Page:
Mills v. Tinsley et al

Filing 12

ORDER ACCEPTING 10 Report and Recommendation, for the reasons stated therein, with the modifications as noted in this Order. The Court concludes that Plaintiff has alleged sufficient facts to state a Fourth Amendment excessive force claim against Defendant Tinsley in his individual capacity; thus, that claim remains referred to Judge Green for further proceedings. Signed by Judge Jodi W. Dishman on 7/3/2024. (nv)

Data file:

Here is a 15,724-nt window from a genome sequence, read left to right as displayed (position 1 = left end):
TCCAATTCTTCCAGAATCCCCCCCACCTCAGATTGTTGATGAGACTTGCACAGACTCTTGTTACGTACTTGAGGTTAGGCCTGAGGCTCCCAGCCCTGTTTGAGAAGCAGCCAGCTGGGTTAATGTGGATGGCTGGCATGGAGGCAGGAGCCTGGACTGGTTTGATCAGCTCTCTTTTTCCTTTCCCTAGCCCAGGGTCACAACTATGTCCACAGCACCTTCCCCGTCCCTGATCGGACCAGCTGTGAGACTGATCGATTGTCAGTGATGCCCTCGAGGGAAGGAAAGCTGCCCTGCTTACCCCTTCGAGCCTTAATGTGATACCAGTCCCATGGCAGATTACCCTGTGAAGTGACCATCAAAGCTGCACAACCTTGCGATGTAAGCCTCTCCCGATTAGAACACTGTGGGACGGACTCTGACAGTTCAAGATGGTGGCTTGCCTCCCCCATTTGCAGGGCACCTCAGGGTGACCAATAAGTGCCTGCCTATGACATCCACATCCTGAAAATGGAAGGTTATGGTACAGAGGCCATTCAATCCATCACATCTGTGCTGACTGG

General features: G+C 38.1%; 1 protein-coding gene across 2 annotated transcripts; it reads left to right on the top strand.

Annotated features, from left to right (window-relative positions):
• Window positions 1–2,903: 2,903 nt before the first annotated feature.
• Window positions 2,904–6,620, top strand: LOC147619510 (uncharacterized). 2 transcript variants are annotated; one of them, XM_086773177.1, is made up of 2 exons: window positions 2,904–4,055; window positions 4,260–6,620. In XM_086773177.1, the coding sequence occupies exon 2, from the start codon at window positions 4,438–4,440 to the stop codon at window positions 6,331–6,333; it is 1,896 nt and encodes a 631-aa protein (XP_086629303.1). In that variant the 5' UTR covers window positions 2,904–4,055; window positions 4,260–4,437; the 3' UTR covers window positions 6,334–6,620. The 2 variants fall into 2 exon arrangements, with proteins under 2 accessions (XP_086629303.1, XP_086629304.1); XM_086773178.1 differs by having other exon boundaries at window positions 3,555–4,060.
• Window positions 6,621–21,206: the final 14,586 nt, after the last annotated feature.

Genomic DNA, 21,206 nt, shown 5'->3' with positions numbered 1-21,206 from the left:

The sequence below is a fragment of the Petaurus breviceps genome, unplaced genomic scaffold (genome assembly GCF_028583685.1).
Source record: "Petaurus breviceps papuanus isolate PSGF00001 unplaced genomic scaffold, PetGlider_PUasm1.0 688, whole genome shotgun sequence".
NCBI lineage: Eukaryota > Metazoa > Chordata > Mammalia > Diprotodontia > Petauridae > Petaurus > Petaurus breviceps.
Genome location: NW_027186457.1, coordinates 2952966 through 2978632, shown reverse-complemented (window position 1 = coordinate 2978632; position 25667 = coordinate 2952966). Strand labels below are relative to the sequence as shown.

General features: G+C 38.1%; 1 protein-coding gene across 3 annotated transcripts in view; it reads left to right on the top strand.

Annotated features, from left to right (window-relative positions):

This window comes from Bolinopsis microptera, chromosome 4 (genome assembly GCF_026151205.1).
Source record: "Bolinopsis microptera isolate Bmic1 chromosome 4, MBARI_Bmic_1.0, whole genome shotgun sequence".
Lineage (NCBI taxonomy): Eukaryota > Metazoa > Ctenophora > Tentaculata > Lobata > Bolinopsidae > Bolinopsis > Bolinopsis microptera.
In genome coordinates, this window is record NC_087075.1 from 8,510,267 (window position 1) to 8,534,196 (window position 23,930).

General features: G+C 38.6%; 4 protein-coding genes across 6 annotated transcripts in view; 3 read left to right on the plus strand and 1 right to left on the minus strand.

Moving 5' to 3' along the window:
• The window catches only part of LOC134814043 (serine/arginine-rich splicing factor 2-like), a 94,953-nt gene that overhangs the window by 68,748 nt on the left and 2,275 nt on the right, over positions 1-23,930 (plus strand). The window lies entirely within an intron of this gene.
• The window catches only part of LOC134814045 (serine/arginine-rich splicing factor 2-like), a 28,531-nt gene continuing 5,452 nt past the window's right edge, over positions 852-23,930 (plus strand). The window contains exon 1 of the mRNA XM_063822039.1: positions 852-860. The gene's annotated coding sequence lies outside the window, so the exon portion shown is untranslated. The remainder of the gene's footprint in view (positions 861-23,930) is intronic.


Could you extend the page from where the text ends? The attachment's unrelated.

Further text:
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IN THE UNITED STATES DISTRICT COURT FOR THE WESTERN DISTRICT OF OKLAHOMA CHRIS RYAN MILLS, Plaintiff, v. JOSH TINSLEY, et al., Defendants. ) ) ) ) ) ) ) ) ) Case No. CIV-22-00226-JD ORDER Before the Court is a Report and Recommendation (“R. & R.”) [Doc. No. 10] issued by United States Magistrate Judge Amanda Maxfield Green. Judge Green reviewed Plaintiff Chris Ryan Mills’ (“Plaintiff”) Complaint [Doc. No. 1] under 28 U.S.C. §§ 1915A(a) and 1915(e)(2)(B). See R. & R. at 1–2. Judge Green recommends that the Court (1) dismiss without prejudice Plaintiff’s request for habeas relief; (2) dismiss with prejudice Plaintiff’s claims against Defendant Oklahoma Department of Public Safety, Defendant Oklahoma Highway Patrol, and Defendant Josh Tinsley in his official capacity, as the claims seek monetary damages from Defendants who are immune from suit; (3) dismiss Plaintiff’s Fourth Amendment claim against Defendant Tinsley in his individual capacity for illegal search and seizure pursuant to Heck v. Humphrey, 512 U.S. 477 (1994); and (4) conclude that Plaintiff has stated a Fourth Amendment excessive force claim against Defendant Tinsley in his individual capacity. See id. at 11. Judge Green advised Plaintiff of his right to object to the R. & R. by November 21, 2022, and that failure to timely object to the R. & R. would waive appellate review of the recommended ruling. See id. at 11–12. The record reflects that Plaintiff did not timely file an objection to the R. & R. or request an extension of time to do so. “[A] party’s objections to the magistrate judge’s report and recommendation must be both timely and specific to preserve an issue for de novo review by the district court or for appellate review.” United States v. 2121 E. 30th St., 73 F.3d 1057, 1060 (10th Cir. 1996). By not objecting to a magistrate judge’s report and recommendation, Plaintiff waives his right to challenge the legal and factual basis for the magistrate judge’s decision. See Ayala v. United States, 980 F.2d 1342, 1352 (10th Cir. 1992) (holding that the plaintiffs “waived their right to appeal the magistrate’s ruling” because they did not file any objections); Moore v. United States, 950 F.2d 656, 659 (10th Cir. 1991) (“Our waiver rule provides that the failure to make timely objection to the magistrate’s findings or recommendations waives appellate review of both factual and legal questions.”). Upon review, the Court ACCEPTS the R. & R. [Doc. No. 10] for the reasons stated therein, with the modifications as noted below. The Court DISMISSES without prejudice Plaintiff’s request for habeas relief; DISMISSES without prejudice Plaintiff’s claims against Defendants Oklahoma Department of Public Safety, Oklahoma Highway Patrol, and Josh Tinsley in his official capacity;1 and DISMISSES without prejudice 1 While the R. & R. recommends that these claims should be dismissed with prejudice based on Eleventh Amendment immunity, see R. & R. at 5–7, “Eleventh Amendment immunity is jurisdictional” and “dismissal should [be] without prejudice.” 2 Plaintiff’s Fourth Amendment illegal search and seizure claim against Defendant Josh Tinsley in his individual capacity.2 The Court concludes that Plaintiff has alleged sufficient facts to state a Fourth Amendment excessive force claim against Defendant Tinsley in his individual capacity; thus, that claim remains referred to Judge Green for further proceedings. See [Doc. No. 4]. IT IS SO ORDERED this 3rd day of July 2024. Colby v. Herrick, 849 F.3d 1273, 1278 (10th Cir. 2017). Thus, the Court dismisses these claims without prejudice. 2 The R. & R. concludes that this claim should be dismissed pursuant to Heck v. Humphrey, 512 U.S. 477 (1994). That type of dismissal is without prejudice. See Fottler v. United States, 73 F.3d 1064, 1065 (10th Cir. 1996) (explaining that when Heck bars a claim, “the dismissal should be without prejudice”). Accordingly, the Court dismisses this claim without prejudice. 3

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